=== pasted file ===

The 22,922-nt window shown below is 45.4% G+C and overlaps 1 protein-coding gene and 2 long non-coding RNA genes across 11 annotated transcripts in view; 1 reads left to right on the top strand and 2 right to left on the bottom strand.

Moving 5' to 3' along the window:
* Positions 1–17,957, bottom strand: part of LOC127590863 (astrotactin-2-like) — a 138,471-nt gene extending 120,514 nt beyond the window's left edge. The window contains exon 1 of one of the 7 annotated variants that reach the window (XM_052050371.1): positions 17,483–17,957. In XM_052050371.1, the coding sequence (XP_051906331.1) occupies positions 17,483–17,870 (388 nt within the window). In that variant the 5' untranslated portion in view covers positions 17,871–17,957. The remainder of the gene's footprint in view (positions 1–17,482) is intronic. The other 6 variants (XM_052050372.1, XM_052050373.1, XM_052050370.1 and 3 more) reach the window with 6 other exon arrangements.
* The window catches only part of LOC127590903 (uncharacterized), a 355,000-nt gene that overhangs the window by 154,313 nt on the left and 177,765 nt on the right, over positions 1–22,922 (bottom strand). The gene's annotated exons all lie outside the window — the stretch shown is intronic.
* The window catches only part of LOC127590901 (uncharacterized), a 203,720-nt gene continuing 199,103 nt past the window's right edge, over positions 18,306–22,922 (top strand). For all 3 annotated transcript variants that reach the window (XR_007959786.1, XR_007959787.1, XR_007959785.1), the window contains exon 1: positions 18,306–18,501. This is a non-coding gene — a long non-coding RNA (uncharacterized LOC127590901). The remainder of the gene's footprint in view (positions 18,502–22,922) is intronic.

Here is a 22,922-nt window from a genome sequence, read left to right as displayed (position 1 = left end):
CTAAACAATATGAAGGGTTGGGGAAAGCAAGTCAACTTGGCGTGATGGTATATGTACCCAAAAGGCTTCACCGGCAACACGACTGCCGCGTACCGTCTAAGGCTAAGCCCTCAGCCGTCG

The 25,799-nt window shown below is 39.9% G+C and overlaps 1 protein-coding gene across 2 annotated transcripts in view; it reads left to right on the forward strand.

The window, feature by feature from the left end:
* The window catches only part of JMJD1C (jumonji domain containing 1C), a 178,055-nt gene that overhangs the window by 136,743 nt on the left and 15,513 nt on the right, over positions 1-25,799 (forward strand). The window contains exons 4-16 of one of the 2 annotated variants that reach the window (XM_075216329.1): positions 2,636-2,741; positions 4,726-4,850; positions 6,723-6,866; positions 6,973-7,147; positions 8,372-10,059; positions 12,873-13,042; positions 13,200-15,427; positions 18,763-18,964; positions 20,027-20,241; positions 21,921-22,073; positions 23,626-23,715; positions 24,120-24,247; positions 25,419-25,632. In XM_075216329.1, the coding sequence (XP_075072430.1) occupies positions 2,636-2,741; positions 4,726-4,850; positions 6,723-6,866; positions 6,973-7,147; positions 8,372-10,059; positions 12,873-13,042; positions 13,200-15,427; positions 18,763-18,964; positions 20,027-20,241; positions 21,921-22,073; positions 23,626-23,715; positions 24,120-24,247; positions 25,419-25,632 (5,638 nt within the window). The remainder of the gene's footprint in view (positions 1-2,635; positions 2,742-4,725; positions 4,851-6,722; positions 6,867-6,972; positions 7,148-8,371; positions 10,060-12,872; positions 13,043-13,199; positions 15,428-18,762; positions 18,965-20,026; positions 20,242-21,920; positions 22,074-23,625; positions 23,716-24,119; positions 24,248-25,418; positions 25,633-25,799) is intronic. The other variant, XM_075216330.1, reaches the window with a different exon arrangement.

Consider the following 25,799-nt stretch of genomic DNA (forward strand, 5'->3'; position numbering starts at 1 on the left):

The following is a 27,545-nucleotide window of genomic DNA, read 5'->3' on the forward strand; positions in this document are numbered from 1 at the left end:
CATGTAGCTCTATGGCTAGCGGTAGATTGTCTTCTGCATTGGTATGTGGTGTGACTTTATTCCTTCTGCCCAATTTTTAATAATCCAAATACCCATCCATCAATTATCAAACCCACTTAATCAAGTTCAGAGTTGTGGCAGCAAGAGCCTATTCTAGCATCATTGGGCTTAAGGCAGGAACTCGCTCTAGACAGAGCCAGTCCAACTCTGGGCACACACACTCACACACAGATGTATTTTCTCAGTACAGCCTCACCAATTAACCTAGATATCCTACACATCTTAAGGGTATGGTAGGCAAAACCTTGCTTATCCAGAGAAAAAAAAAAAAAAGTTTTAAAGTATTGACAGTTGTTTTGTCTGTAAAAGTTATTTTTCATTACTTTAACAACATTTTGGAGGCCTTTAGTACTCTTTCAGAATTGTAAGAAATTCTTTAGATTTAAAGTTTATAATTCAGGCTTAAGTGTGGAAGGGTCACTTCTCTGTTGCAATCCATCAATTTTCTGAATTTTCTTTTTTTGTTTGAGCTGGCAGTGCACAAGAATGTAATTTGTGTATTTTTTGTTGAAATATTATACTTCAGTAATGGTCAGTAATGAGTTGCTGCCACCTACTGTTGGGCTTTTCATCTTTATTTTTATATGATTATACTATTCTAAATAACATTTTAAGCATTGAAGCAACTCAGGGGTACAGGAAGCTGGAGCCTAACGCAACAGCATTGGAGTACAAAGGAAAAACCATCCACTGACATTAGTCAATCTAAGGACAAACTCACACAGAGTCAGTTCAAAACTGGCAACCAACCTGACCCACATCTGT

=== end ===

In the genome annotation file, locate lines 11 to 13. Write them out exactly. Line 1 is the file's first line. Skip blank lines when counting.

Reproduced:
Consider the following 25,799-nt stretch of genomic DNA (forward strand, 5'->3'; position numbering starts at 1 on the left):

The following is a 27,545-nucleotide window of genomic DNA, read 5'->3' on the forward strand; positions in this document are numbered from 1 at the left end:
CATGTAGCTCTATGGCTAGCGGTAGATTGTCTTCTGCATTGGTATGTGGTGTGACTTTATTCCTTCTGCCCAATTTTTAATAATCCAAATACCCATCCATCAATTATCAAACCCACTTAATCAAGTTCAGAGTTGTGGCAGCAAGAGCCTATTCTAGCATCATTGGGCTTAAGGCAGGAACTCGCTCTAGACAGAGCCAGTCCAACTCTGGGCACACACACTCACACACAGATGTATTTTCTCAGTACAGCCTCACCAATTAACCTAGATATCCTACACATCTTAAGGGTATGGTAGGCAAAACCTTGCTTATCCAGAGAAAAAAAAAAAAAAGTTTTAAAGTATTGACAGTTGTTTTGTCTGTAAAAGTTATTTTTCATTACTTTAACAACATTTTGGAGGCCTTTAGTACTCTTTCAGAATTGTAAGAAATTCTTTAGATTTAAAGTTTATAATTCAGGCTTAAGTGTGGAAGGGTCACTTCTCTGTTGCAATCCATCAATTTTCTGAATTTTCTTTTTTTGTTTGAGCTGGCAGTGCACAAGAATGTAATTTGTGTATTTTTTGTTGAAATATTATACTTCAGTAATGGTCAGTAATGAGTTGCTGCCACCTACTGTTGGGCTTTTCATCTTTATTTTTATATGATTATACTATTCTAAATAACATTTTAAGCATTGAAGCAACTCAGGGGTACAGGAAGCTGGAGCCTAACGCAACAGCATTGGAGTACAAAGGAAAAACCATCCACTGACATTAGTCAATCTAAGGACAAACTCACACAGAGTCAGTTCAAAACTGGCAACCAACCTGACCCACATCTGT